At 42 light years from Earth, the star HD 40307 is reasonably within the Sun’s neighborhood, so the news of a potentially habitable planet there catches the eye. HD 40307 is a K-class dwarf, one previously known to be orbited by three super-Earths — with masses between the Earth and Neptune — that are too close to the star to support liquid water on the surface. Now we have the discovery, announced in a new paper in Astronomy & Astrophysics, of three more super-Earth candidates found by digging into data from HARPS (the High Accuracy Radial Velocity Planet Searcher) and HIRES (the High Resolution Echelle Spectrograph).
Mikko Tuomi (University of Hertfordshire) and team put a new software tool called HARPS-TERRA to work on the archival data that allowed them greater precision in filtering out false positives from stellar activity. Says Tuomi:
“We pioneered new data analysis techniques including the use of the wavelength as a filter to reduce the influence of activity on the signal from this star. This significantly increased our sensitivity and enabled us to reveal three new super-Earth planets around the star known as HD 40307, making it into a six-planet system.”
The outermost planet of the six is the one to watch. HD 40307’s habitable zone lies between 0.43 and 0.85 AU. With an orbital semi-major axis of 0.60 AU, candidate planet HD 40307 g is in the sweet spot, receiving about 62 percent of the radiation the Earth receives from the Sun. The paper notes that while that level of radiation may seem low as compared to the Earth, our planet actually lies fairly close to the inner boundary of the Sun’s habitable zone.
Image: An artist’s impression of HD 40307 g. Credit: University of Hertfordshire.
Unfortunately, we aren’t likely to get any help from transits here, as previous attempts to detect the inner candidate HD 40307 b have been unsuccessful, and the likelihood of a transit by HD 40307 g is considered to be about 0.6 percent. But the planet is enticing. From the paper:
As is the case with the previously reported planets in the HZs of nearby stars, additional observational information is necessary – on top of conﬁrming the planetary nature of the three new signals we report in this work – to decide if HD 40307 g indeed can support water on its surface. In the meantime, and given that it would be a rather massive object for a telluric planet, detailed climatic (e.g. Barnes et al., 2012) and planetary interior simulations (e.g. Korenaga, 2010; Stein et al., 2011) can be used to estimate its suitability for supporting liquid water and, perhaps, life. Unlike the other previously reported candidate habitable planets around nearby M dwarfs (e.g., GJ 581 and GJ 667C), HD 40307 g is located farther away from the central star and, like the habitable zone planet candidate Kepler 22b (Borucki et al., 2012), it should not suﬀer from tidal locking either (Kasting et al., 1993; Barnes et al., 2009b).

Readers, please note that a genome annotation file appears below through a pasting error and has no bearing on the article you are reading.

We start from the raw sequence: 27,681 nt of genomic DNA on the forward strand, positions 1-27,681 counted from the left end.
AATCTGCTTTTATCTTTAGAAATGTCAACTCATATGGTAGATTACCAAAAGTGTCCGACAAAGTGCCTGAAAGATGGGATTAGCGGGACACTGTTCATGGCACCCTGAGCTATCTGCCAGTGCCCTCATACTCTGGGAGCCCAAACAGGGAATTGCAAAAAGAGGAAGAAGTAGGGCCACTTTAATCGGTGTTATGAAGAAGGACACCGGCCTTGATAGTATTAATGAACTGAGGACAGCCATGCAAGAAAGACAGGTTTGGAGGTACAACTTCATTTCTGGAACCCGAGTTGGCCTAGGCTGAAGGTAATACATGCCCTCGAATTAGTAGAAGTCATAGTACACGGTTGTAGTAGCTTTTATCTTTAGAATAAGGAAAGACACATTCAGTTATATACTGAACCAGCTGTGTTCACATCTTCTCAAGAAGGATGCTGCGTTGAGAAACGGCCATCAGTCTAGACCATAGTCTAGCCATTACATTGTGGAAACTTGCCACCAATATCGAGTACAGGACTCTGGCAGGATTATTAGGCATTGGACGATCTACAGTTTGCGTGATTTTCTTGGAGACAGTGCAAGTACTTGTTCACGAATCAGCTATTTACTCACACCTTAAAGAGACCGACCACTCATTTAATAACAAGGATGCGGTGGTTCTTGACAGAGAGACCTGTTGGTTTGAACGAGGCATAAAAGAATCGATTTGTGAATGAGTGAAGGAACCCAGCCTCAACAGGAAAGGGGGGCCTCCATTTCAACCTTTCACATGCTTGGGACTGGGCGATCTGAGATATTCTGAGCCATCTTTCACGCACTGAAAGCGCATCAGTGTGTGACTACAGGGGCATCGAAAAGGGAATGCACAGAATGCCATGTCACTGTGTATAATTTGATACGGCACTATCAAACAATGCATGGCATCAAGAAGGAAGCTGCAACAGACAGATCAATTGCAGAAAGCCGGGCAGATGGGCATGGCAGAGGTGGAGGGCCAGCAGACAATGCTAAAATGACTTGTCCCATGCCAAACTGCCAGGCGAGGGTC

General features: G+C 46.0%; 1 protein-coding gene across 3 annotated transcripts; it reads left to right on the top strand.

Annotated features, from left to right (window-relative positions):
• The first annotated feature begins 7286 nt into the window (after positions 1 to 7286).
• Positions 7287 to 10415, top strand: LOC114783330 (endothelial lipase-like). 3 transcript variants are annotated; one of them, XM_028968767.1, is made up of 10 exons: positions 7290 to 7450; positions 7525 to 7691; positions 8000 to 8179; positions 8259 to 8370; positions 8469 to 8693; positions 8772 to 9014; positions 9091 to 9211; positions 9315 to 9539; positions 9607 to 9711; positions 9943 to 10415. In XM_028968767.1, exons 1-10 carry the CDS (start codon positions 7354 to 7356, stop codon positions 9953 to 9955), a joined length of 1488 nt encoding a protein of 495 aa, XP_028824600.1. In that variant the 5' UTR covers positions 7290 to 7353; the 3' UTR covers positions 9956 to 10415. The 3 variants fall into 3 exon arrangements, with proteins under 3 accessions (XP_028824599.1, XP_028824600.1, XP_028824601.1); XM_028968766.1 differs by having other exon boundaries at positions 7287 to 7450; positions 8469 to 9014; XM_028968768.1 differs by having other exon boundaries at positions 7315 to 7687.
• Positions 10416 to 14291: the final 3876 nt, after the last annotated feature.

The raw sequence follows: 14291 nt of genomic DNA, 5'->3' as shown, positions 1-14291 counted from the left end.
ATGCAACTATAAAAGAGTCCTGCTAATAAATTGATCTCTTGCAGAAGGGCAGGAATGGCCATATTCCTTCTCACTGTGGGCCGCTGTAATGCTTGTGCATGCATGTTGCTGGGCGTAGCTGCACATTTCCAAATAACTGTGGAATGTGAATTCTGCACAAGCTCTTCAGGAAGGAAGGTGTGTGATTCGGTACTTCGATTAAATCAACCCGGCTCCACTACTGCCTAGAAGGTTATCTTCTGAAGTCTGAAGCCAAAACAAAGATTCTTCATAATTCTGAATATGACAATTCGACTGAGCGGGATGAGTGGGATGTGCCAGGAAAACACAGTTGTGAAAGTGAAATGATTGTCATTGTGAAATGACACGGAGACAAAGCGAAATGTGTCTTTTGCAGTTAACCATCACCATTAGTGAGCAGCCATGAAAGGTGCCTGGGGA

HD 40307 g has a minimum mass of about 7 Earth masses, and according to the researchers, it is so deeply nested inside the habitable zone that even with a slightly eccentric orbit, it would remain inside the HZ for a full orbital cycle. In a University of Hertfordshire news release, researcher Guillem Angla-Escude notes that “The star HD 40307, is a perfectly quiet old dwarf star, so there is no reason why such a planet could not sustain an Earth-like climate.” Meanwhile, planet formation theorists will have plenty to work with as they add the system around HD 40307 into the exoplanet mix. Its architecture is different enough from our own — with the tight packing of six planets inside 0.60 AU — that a range of formation possibilities come into play as we ponder how Earth-mass objects eventually emerge in their star’s habitable zones.